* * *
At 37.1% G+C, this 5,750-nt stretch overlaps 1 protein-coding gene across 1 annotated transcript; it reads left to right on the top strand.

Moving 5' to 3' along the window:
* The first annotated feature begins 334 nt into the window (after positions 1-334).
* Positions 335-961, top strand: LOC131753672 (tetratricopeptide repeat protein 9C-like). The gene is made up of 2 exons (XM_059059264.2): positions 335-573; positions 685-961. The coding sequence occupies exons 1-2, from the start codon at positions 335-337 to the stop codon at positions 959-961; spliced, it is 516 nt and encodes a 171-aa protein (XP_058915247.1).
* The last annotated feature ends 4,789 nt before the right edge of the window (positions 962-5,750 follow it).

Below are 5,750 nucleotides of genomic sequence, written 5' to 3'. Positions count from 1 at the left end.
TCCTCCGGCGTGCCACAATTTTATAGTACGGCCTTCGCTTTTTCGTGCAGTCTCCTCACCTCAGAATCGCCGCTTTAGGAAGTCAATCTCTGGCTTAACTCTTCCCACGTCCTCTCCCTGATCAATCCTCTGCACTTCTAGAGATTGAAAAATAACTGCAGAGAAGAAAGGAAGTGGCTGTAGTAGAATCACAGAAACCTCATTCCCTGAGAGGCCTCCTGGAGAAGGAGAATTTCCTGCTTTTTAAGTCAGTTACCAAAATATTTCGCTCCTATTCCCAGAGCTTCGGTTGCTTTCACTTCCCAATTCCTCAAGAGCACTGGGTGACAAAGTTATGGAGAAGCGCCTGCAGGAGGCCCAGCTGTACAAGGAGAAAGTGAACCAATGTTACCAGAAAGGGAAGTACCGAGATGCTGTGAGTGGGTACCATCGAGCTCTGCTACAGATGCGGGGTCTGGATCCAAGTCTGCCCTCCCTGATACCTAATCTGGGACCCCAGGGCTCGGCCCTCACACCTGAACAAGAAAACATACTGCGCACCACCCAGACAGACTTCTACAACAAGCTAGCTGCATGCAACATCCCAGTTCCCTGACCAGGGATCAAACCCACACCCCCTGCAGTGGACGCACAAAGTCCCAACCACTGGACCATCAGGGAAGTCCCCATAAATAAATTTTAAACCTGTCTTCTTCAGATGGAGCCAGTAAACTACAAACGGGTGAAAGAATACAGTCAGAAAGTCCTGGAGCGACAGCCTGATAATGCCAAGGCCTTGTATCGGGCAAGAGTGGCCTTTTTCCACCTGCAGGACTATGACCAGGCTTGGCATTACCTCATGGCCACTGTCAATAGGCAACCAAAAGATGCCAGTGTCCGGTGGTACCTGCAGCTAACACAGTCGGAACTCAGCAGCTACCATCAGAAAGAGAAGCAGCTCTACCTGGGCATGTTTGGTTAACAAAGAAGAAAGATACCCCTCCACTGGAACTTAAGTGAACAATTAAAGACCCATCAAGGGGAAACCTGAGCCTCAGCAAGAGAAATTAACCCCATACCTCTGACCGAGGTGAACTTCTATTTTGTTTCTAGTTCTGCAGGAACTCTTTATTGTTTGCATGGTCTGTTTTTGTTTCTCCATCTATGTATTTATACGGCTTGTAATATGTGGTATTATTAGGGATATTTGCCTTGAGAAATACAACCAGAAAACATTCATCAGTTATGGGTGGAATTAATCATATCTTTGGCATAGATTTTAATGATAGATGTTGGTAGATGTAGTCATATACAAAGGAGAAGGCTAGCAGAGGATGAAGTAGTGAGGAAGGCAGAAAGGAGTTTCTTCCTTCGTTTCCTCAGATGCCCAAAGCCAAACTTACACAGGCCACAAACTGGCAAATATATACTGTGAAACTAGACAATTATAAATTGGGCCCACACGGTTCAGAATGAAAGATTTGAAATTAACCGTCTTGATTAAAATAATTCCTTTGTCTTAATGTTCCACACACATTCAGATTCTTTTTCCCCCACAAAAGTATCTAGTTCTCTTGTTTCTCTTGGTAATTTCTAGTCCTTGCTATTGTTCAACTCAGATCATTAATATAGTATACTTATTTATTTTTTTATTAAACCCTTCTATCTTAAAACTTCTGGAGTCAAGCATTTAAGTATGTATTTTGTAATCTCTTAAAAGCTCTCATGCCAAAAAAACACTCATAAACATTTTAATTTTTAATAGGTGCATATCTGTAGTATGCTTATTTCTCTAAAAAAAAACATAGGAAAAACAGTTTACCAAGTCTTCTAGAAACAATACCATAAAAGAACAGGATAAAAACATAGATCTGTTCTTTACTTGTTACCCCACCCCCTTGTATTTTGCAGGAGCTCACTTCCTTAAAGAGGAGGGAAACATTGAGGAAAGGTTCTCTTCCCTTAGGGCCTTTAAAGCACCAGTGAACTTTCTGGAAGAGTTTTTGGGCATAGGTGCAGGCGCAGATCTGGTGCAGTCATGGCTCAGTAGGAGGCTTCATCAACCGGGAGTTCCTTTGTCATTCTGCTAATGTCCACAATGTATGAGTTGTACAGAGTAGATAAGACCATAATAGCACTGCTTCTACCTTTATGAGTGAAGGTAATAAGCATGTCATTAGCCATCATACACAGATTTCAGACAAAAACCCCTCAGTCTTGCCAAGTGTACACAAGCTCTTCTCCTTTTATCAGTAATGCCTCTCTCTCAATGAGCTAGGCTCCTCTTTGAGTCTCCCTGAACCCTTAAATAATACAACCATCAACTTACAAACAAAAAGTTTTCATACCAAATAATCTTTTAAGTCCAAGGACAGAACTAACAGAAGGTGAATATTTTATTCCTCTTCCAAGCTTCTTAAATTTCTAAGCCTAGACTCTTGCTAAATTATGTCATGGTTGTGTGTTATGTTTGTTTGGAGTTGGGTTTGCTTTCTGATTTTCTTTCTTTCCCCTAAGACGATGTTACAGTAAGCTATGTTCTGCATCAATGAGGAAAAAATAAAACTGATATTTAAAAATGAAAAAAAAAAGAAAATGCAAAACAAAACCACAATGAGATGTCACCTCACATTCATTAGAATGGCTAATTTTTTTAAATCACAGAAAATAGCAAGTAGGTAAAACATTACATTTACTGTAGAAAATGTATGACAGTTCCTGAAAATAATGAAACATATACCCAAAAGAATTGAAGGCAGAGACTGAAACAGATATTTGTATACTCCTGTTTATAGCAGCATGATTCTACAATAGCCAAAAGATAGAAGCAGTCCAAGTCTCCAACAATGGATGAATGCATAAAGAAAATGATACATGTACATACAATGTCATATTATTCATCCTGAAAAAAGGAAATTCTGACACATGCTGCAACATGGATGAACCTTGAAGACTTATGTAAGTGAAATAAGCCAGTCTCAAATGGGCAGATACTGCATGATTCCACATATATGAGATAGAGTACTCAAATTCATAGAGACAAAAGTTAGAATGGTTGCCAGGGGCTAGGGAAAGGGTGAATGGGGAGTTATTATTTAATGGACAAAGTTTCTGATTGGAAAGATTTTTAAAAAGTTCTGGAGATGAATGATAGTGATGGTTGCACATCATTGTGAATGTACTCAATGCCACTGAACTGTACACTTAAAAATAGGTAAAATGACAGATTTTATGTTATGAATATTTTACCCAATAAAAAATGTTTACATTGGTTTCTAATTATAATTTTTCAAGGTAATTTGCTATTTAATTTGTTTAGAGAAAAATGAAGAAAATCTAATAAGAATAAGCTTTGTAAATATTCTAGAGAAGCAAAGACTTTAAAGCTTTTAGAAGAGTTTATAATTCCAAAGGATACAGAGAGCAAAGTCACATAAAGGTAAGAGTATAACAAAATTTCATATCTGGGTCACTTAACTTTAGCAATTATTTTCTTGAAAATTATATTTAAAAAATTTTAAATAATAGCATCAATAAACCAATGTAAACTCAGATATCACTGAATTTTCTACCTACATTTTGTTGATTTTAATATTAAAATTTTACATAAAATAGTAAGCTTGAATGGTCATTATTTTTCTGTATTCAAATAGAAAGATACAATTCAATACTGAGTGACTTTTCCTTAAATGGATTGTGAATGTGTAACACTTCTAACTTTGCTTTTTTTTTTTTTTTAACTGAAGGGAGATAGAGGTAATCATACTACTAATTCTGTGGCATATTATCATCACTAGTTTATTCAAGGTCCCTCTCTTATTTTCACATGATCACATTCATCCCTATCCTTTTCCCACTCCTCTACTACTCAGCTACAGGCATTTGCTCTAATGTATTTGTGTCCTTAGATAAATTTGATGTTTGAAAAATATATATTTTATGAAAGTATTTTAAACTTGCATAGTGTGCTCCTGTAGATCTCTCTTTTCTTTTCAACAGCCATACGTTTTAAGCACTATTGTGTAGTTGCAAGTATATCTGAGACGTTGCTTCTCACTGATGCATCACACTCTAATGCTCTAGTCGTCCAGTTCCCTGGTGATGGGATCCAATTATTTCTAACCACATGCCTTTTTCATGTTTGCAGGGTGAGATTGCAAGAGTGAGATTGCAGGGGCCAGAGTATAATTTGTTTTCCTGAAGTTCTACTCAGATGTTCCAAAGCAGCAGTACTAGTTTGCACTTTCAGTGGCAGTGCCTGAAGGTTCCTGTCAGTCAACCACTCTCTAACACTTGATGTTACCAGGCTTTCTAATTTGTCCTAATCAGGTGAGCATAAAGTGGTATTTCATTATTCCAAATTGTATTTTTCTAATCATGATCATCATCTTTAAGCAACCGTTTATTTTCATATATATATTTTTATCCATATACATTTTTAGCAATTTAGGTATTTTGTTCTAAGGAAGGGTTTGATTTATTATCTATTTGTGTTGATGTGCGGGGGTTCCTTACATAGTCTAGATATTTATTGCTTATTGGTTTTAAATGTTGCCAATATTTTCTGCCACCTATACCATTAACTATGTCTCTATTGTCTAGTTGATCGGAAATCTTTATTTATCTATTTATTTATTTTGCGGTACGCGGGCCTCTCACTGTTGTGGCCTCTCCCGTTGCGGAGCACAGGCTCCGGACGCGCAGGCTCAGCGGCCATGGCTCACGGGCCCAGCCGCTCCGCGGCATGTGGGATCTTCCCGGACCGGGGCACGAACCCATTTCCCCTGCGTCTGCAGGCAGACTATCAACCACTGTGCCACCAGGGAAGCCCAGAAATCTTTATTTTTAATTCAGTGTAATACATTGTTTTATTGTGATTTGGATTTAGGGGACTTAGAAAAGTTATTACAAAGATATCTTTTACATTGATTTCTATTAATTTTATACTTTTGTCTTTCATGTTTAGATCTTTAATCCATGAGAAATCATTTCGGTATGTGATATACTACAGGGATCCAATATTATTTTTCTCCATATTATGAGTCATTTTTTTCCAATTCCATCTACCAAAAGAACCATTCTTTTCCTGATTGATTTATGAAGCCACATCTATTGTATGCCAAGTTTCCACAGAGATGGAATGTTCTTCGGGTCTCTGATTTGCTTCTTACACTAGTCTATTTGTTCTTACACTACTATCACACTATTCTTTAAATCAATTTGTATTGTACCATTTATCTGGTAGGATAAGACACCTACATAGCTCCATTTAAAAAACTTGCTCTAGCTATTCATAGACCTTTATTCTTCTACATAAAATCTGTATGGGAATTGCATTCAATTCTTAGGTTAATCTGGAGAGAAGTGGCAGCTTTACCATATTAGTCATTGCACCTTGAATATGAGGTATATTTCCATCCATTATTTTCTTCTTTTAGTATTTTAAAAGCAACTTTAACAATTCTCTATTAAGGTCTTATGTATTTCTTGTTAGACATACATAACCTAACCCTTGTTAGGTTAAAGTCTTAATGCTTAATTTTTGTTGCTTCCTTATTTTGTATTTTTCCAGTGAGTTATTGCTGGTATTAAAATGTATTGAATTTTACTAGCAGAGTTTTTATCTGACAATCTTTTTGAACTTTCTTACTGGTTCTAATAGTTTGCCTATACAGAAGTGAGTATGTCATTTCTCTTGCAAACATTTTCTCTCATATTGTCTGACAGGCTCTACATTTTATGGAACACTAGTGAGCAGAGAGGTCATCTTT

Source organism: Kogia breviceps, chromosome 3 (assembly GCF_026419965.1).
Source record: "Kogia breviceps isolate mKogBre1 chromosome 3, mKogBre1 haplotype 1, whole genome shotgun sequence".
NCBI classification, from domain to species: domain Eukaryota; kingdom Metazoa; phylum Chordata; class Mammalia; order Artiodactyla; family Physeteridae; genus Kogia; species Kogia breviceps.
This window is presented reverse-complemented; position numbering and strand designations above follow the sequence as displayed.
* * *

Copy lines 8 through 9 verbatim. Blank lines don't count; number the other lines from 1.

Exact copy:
Source organism: Kogia breviceps, chromosome 3 (assembly GCF_026419965.1).
Source record: "Kogia breviceps isolate mKogBre1 chromosome 3, mKogBre1 haplotype 1, whole genome shotgun sequence".